Russian Navy Has Fired Hundreds of Rockets in Northern Fleet's Arctic Drills

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A new Russian nuclear submarine, the Yury Dolgoruky, navigates the watery area outside the Sevmash factory in the northern city of Arkhangelsk, Russia, on July 2, 2009. Russia’s navy in the north carried out more than 200 practice launches of missiles and rockets within the last year, as part of more than 300 exercises, the Russian Ministry of Defense announced on Thursday. Alexander Zemlianichenko/AFP/Getty Images

Russia's navy in the north carried out more than 200 practice launches of missiles and rockets within the last year, as part of more than 300 exercises, the Russian Ministry of Defense announced on Thursday.

The drills, which consisted of 213 instances of missile fire, represent an increase by a third since 2016, according to the fleet's statement, which also boasted that Russian submarines had traversed new waters in the Arctic Ocean. The statement did not specify if dummy rounds or signals simulating actual ammo were used in any of the drills.

Related: Take a tour of Russia's giant new Arctic military base known as the Arctic Trefoil

The world's northernmost waters are the subject of a five-way dispute between Russia, the U.S., Canada, Norway and Denmark, all of whom have been eager to claim portions of the resource-rich Arctic circle.

The Northern Fleet is Russia's unit deployed in the region, and since 2014 it has run under its own specialist command to match its unique area of operation. Over the course of last year's rocket drills, the fleet also launched intercontinental ballistic missiles from two nuclear submarines—Yury Dolgoruky and Bryansk, the ministry's statement on Thursday said.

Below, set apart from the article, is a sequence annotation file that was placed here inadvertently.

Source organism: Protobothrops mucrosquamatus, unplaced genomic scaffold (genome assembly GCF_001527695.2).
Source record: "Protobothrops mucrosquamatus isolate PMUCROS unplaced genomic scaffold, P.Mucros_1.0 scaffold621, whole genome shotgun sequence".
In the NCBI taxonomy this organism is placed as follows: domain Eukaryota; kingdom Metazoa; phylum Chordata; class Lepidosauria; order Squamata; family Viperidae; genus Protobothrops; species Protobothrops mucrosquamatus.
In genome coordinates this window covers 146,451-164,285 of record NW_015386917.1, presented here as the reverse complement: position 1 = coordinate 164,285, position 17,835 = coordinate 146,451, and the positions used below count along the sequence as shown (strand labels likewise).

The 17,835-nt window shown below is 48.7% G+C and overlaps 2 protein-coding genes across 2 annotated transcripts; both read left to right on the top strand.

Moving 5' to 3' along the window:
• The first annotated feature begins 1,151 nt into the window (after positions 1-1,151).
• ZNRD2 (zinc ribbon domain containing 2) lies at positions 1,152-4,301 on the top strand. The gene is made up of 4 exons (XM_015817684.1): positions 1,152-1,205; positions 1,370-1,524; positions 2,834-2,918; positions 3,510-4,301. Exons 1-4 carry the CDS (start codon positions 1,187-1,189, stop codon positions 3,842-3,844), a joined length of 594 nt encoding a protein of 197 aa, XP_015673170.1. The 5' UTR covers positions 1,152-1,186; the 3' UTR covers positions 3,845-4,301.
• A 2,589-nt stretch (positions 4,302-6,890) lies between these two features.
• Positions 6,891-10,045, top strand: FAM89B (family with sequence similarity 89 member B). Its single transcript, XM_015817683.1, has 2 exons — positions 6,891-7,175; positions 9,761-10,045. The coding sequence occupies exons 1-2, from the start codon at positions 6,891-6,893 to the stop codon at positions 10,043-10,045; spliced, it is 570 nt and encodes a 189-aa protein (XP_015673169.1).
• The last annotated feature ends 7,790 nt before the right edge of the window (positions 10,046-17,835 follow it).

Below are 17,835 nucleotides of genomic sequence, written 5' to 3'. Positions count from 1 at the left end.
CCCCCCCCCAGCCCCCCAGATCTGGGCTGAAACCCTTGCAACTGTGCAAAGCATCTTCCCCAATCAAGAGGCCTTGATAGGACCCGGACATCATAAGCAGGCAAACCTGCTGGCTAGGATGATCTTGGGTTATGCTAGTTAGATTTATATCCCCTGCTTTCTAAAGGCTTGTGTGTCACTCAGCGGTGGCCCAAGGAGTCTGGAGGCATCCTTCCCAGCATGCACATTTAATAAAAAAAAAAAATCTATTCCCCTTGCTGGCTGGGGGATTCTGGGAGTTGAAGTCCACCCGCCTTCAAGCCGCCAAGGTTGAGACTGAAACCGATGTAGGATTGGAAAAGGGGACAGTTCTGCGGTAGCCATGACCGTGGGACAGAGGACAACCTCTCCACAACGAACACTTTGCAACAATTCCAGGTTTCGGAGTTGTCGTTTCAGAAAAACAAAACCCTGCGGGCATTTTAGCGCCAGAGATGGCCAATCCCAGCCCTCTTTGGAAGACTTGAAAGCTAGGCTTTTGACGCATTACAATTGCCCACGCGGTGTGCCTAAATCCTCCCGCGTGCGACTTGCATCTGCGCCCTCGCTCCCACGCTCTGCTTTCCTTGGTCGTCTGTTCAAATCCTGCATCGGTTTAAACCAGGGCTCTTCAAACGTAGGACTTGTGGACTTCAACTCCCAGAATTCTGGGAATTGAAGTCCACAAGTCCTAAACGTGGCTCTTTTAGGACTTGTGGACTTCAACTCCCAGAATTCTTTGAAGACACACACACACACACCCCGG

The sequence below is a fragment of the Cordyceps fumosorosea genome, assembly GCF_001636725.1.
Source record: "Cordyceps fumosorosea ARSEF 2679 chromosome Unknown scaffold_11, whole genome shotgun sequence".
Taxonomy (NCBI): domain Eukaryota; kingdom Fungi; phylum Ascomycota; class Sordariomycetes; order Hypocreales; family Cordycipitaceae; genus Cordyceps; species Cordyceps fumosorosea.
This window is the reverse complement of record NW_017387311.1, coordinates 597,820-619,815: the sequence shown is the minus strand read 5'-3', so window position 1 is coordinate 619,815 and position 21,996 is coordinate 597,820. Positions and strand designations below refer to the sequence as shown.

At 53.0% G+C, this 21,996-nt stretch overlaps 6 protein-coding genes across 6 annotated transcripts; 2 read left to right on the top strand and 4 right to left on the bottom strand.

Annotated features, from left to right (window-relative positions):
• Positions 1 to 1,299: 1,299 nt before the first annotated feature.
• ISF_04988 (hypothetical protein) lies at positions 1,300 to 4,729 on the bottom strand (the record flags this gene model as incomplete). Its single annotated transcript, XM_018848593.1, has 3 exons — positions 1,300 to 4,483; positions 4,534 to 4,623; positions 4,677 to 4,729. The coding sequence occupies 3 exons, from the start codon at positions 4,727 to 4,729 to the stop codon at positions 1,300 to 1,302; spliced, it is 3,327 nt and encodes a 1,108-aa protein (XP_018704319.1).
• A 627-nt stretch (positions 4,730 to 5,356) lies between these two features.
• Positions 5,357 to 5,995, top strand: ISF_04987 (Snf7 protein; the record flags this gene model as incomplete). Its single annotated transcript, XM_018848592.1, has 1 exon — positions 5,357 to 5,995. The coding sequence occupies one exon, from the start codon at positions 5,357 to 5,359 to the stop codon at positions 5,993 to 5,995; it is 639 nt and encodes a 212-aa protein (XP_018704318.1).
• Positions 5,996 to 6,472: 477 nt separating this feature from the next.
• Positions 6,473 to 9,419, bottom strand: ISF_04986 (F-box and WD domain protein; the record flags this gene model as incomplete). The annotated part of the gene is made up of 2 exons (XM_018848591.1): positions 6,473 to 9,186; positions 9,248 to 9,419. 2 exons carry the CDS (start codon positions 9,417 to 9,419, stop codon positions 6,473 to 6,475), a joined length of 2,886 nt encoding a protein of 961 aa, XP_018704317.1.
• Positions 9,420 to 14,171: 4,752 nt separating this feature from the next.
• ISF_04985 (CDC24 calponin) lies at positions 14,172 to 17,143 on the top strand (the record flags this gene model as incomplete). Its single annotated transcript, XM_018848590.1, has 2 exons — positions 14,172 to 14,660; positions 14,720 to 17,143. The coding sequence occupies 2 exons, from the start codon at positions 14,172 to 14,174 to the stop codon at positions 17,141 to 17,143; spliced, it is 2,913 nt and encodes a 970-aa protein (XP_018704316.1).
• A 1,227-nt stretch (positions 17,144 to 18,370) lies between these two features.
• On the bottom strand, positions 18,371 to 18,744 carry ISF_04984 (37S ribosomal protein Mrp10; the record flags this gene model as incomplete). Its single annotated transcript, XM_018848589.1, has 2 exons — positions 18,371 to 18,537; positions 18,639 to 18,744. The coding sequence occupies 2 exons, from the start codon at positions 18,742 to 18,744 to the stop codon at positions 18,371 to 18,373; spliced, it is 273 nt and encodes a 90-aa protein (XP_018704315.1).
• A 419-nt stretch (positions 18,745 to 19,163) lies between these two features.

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A new Russian nuclear submarine, the Yury Dolgoruky, navigates the watery area outside the Sevmash factory in the northern city of Arkhangelsk, Russia, on July 2, 2009. Russia’s navy in the north carried out more than 200 practice launches of missiles and rockets within the last year, as part of more than 300 exercises, the Russian Ministry of Defense announced on Thursday. Alexander Zemlianichenko/AFP/Getty Images

The launch of the Bulava missile from Yury Dolgoruky in the summer spanned nearly the full length of Russia, firing from the northwest to hit a target in Kamchatka. In the last 12 months the fleet has repeatedly sent ships into the Sea of Barents and waters near the Arctic on live-fire drills, including cruise and anti-ship missiles.

The total number of training events over the course of the year for the fleet numbered at 4,700, more than half of which entailed the practical use of arms, the statement read.

The Arctic dispute has had some amicable chapters, such as a maritime border agreement between Norway and Russia; however, some nations have nonetheless embarked on projects to strengthen adjacent military assets. Chief among them is Russia, whose vast northern coastline runs abeam of the strategic Northern Sea route. The Russian military launched its first new icebreaker vessel in decades, the 6,000-ton Ilya Muromets, to join the fleet's ranks last year.

Related: The Russian navy is developing Arctic rescue robots

Russian President Vladimir Putin shared a glimpse of how he views the standoff in the Arctic in the new naval strategy doctrine, published in July. In the 22-page document, he classed as a naval threat to Russia "the striving of a series of governments, above all the United States of America and its allies to dominate the oceans, including in the Arctic and also to reach an intimidating supremacy with its naval forces."

Russian Navy Has Fired Hundreds of Rockets in Northern Fleet's Arctic Drills | World